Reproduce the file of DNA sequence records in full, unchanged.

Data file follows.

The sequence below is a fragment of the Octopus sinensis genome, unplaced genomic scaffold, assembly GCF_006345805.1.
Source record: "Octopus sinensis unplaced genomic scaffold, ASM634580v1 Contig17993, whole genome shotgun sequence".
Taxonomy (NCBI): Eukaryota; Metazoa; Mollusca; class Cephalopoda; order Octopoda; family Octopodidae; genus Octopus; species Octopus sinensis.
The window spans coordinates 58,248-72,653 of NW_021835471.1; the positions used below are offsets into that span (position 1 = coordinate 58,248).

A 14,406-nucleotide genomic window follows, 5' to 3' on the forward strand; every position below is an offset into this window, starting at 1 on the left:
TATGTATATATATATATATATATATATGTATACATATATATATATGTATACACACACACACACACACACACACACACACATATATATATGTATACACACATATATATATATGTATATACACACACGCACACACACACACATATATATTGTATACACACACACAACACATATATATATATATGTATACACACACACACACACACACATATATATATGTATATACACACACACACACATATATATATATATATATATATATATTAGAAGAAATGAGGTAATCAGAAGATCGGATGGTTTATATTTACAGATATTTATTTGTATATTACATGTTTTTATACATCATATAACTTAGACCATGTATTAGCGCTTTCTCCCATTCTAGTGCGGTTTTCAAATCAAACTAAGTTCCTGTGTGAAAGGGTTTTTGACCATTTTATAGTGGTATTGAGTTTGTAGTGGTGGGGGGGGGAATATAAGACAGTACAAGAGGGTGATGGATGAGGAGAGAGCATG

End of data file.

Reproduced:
The sequence below is a fragment of the Octopus sinensis genome, unplaced genomic scaffold, assembly GCF_006345805.1.
Source record: "Octopus sinensis unplaced genomic scaffold, ASM634580v1 Contig17993, whole genome shotgun sequence".
Taxonomy (NCBI): Eukaryota; Metazoa; Mollusca; class Cephalopoda; order Octopoda; family Octopodidae; genus Octopus; species Octopus sinensis.
The window spans coordinates 58,248-72,653 of NW_021835471.1; the positions used below are offsets into that span (position 1 = coordinate 58,248).

A 14,406-nucleotide genomic window follows, 5' to 3' on the forward strand; every position below is an offset into this window, starting at 1 on the left:
TATGTATATATATATATATATATATATGTATACATATATATATATGTATACACACACACACACACACACACACACACACATATATATATGTATACACACATATATATATATGTATATACACACACGCACACACACACACATATATATTGTATACACACACACAACACATATATATATATATGTATACACACACACACACACACACATATATATATGTATATACACACACACACACATATATATATATATATATATATATATTAGAAGAAATGAGGTAATCAGAAGATCGGATGGTTTATATTTACAGATATTTATTTGTATATTACATGTTTTTATACATCATATAACTTAGACCATGTATTAGCGCTTTCTCCCATTCTAGTGCGGTTTTCAAATCAAACTAAGTTCCTGTGTGAAAGGGTTTTTGACCATTTTATAGTGGTATTGAGTTTGTAGTGGTGGGGGGGGGAATATAAGACAGTACAAGAGGGTGATGGATGAGGAGAGAGCATG